Health & Science
Are We Doing Enough to Prevent Antibiotic Resistance?
Petri dishes do far more than indicate if you have strep throat. They were a key prop in the theater of antibiotic discovery. A mere glance in a petri dish ushered in the antibiotic revolution.
On a bright and sunny (just a guess) day in 1928, Alexander Fleming puzzled over what he saw in a petri dish of Staphylococcus bacteria. One small, moldy area of the dish had somehow dodged the enterprising colonization of the bacteria. Fleming speculated this was not a coincidence. He wondered if the mold, Penicillium Notatum, was somehow inhibiting bacterial growth. He experimented some more and eventually published his findings in the British Journal of Experimental Pathology. Fleming’s brick wall had been isolating the penicillin from the mold to use as a drug. Luckily his research eventually ended up in the hands of two scientists at Oxford who were ready to take up the challenge.
Penicillin — the first antibiotic — was used to treat a human patient in 1941. We’ve probably all taken them, but what are they really? Antibiotics are microorganisms (and now synthesized drugs) that attack the bacteria that cause infection in your body. Just as bacteria couldn’t grow on the moldy part of Fleming’s petri dish, bacteria cannot grow in a body on antibiotics.
World War II soldiers were among the first to benefit from penicillin before it was released to the general public in the late 1940s. Newspapers hailed it as a miracle drug.
The potential downside of this miracle drug had not evaded the experts, however. Alexander Fleming himself warned of microbes developing penicillin resistance in his acceptance speech for the Nobel Prize in Physiology or Medicine in 1945.
Antibiotics thwarted some of the leading causes of death in human existence. Childbirth, ear infections, and even simple skin scrapes were often deadly before these saviors entered the fray. Many children didn’t see their first birthdays, succumbing to infections we don’t think twice about today. Having surgery in the early 1900s? Just kiss your family goodbye before you go under the knife.
Antibiotics are microorganisms ideally adapted to kill other microorganisms while causing little or no harm to the host. The word “antibiotic” actually means “against life.”
Scientists design synthetic versions of these antibiotic microorganisms so we may have a profusion of drug options. About 150 million prescriptions are written for antibiotics every year.
And that’s a problem because…?
Antibiotics may be miraculous, but bacteria are not taking the challenge lying down. They’re fighting back by developing mechanisms to resist antibiotics. Don’t take it personally, it’s what any organism would do for the sake of survival. It turns out that bacteria are marvelous adaptors. Two million people in the United States suffer from antibiotic-resistant infections every year and many die as a consequence. Additionally, the CDC estimates a cool $20 billion in resulting economic burdens.
In short, our arsenal of antibiotics is losing efficacy. If this continues unchecked, we risk being thrust back into the dark ages of medicine when common ailments put many a healthy body six feet under. Antibiotic resistance is also detrimental to treatments for more serious illnesses. Therapies for cancer and organ transplants are often complicated with infection. Doctors rely heavily on antibiotics to keep their patients’ strained bodies free of infection. If antibiotics become ineffective, these life-saving treatments might be relegated to the past. It would mark one monumental step back in health care.
If you’re not scared yet…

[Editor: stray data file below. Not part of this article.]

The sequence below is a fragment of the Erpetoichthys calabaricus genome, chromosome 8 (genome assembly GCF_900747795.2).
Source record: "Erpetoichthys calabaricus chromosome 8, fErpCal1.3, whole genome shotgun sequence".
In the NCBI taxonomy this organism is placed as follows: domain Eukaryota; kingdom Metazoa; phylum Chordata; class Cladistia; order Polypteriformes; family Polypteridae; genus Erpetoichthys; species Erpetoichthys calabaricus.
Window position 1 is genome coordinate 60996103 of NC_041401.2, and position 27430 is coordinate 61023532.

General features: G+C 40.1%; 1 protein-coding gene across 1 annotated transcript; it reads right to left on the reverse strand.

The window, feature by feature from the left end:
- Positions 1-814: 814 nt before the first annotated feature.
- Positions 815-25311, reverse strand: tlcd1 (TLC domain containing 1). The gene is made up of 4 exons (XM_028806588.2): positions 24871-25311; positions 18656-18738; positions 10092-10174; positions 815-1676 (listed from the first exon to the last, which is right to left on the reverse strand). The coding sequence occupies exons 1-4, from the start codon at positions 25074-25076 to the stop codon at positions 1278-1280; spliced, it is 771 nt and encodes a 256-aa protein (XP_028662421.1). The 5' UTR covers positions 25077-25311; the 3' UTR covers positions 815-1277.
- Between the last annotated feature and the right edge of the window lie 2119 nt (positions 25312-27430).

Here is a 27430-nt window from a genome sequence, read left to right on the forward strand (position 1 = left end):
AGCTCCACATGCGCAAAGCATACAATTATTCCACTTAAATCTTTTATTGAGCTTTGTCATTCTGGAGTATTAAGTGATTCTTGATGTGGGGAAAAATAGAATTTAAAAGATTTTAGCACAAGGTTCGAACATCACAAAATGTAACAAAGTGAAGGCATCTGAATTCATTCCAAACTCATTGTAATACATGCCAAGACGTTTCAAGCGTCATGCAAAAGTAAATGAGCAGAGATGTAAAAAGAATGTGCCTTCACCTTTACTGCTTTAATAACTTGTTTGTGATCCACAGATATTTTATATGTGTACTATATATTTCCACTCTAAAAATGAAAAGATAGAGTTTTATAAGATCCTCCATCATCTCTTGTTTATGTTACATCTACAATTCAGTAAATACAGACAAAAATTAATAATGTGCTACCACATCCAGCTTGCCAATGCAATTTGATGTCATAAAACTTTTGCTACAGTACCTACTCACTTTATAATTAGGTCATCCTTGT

Everyone loves a good villain to embody their fears. Emerging “superbugs” epitomize scary. When antibiotics were new, development was explosive. New drugs essentially kept microbes on their toes and resistance was less prolific. Invention of new drugs has now stagnated enough that bacterial evolution threatens to overtake our developmental countermeasures.
Welcome to the world of superbugs, aka resistant germs. These include nightmares like:
Carbapenem‐resistant Enterobacteri‐aceae (CRE): Literally nicknamed “nightmare bacteria.” It’s resistant to nearly all antibiotics and kills about half of the people infected by it.
Staphylococcus aureus (MRSA): MRSA usually manifests as a skin infection. Because of its resistant capabilities, it can wreak havoc by spreading through medical facilities.
These monsters aren’t made up, they’re frighteningly real and we may soon lose our ability to fight them.
Let’s Get “Sciencey”
Microbes are tricky little beasts. They will always evolve to develop resistance to what threatens them. The more bacteria are exposed to antibiotics (which we just learned is quite frequently), the more chances they have to develop resistance. When bacteria are exposed to antibiotics, susceptible strains die, leaving zero competition for the resistant ones so they are free to survive and flourish. Scientists call this selective pressure.
Resistant bacteria get that way by acquiring resistance genes through genetic mutation or getting the resistance from another bacterium. They can even get multiple resistant traits and end up developing resistance to multiple families of antibiotics.
Watch the video below for a perfect explanation of how this happens.
Why is this happening?
- They’re over-prescribed: Antibiotics are some of the most commonly prescribed drugs used in medicine. For example, the first Ebola patient in the United States was sent home on antibiotics before doctors knew what he had. Antibiotics won’t do anything for Ebola or even the sinus infection they believed he had. Most sinus infections are viral so antibiotics don’t do anything — unless it was 1 out of the 100 cases where the sinus infection is caused by bacteria.
- They’re mis-prescribed: Physicians often have to use incomplete or imperfect information. They prescribe antibiotics as a an all-purpose band-aid.
- They’re used heavily: The chance of bacteria developing resistance increases with antibiotic use. Unfortunately, doctors must rely heavily on antibiotics to reduce risk of infection in critically ill patients. Furthermore, close proximity among sick patients in hospitals creates an ideal environment for resistant germs to spread.